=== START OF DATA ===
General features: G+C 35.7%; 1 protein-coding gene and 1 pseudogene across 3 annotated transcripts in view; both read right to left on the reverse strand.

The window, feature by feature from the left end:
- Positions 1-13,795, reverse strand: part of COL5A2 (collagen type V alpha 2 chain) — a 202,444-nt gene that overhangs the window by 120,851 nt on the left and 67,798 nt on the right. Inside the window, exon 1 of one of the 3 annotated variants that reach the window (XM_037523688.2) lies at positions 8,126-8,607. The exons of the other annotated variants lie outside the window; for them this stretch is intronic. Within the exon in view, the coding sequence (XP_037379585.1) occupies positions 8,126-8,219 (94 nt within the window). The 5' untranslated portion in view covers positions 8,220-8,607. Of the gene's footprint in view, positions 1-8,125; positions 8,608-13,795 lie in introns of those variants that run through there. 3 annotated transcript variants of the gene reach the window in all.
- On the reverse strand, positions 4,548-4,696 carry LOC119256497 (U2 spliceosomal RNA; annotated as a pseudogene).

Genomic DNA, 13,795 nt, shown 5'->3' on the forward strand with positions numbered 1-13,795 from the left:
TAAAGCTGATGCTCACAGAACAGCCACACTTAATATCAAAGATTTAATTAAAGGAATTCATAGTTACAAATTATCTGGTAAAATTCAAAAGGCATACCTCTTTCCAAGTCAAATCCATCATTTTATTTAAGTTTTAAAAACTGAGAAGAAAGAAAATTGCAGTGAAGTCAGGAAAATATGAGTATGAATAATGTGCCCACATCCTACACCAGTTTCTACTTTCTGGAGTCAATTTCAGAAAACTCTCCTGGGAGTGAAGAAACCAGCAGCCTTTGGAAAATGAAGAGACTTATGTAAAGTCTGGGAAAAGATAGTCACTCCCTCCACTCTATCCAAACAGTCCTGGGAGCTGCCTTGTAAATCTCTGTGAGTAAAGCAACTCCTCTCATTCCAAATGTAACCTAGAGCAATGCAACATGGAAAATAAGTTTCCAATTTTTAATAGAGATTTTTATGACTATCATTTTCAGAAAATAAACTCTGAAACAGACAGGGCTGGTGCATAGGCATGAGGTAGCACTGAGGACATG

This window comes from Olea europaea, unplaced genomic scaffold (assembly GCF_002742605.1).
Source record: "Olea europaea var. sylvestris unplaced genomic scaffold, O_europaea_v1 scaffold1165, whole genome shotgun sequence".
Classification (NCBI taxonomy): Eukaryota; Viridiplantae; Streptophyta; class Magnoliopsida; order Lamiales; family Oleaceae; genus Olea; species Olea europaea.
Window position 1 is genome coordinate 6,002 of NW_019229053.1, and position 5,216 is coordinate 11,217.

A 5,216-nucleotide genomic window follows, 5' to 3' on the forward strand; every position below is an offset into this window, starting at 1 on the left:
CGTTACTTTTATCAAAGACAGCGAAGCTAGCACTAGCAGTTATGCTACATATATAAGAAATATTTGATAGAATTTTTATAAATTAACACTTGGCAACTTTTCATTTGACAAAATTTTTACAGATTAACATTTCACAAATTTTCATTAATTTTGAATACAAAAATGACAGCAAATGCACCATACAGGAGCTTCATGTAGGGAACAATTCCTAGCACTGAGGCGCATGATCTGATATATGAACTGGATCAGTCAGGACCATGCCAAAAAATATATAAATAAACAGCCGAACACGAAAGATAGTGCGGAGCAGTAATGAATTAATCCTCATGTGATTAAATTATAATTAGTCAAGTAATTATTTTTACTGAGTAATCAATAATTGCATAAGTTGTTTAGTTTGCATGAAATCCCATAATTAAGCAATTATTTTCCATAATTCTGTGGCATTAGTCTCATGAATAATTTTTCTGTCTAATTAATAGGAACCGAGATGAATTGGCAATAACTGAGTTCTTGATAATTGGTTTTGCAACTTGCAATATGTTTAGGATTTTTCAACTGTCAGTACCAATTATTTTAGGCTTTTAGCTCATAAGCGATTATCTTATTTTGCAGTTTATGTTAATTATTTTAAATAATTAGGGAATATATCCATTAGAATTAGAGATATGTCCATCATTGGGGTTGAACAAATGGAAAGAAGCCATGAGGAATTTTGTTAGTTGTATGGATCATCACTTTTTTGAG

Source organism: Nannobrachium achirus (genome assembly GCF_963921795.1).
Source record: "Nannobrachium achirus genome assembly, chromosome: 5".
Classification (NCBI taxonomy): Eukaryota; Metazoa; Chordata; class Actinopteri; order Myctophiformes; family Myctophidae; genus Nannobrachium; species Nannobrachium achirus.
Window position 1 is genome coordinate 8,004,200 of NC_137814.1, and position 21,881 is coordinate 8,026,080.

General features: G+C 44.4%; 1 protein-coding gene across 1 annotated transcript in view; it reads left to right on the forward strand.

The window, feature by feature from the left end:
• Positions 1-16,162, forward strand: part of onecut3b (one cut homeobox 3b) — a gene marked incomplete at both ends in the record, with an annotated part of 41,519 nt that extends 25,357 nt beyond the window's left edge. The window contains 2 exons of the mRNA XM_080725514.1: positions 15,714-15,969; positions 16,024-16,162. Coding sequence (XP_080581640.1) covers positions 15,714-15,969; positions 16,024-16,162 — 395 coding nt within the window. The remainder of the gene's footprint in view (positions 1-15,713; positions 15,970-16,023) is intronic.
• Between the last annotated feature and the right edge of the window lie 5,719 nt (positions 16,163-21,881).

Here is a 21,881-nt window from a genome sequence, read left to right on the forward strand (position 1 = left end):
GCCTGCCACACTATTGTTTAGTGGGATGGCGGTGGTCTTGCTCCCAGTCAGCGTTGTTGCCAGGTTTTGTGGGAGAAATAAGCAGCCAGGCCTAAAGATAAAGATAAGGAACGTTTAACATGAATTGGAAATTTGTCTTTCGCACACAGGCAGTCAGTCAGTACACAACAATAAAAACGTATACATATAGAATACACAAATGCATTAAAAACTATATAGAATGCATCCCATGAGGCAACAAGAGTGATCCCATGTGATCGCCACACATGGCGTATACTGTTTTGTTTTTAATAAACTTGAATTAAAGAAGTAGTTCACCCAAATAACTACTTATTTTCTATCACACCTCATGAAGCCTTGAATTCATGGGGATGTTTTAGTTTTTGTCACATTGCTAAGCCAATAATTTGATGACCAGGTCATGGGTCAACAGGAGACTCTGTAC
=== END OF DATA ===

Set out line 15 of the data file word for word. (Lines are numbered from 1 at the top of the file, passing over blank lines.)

Classification (NCBI taxonomy): Eukaryota; Metazoa; Chordata; class Actinopteri; order Myctophiformes; family Myctophidae; genus Nannobrachium; species Nannobrachium achirus.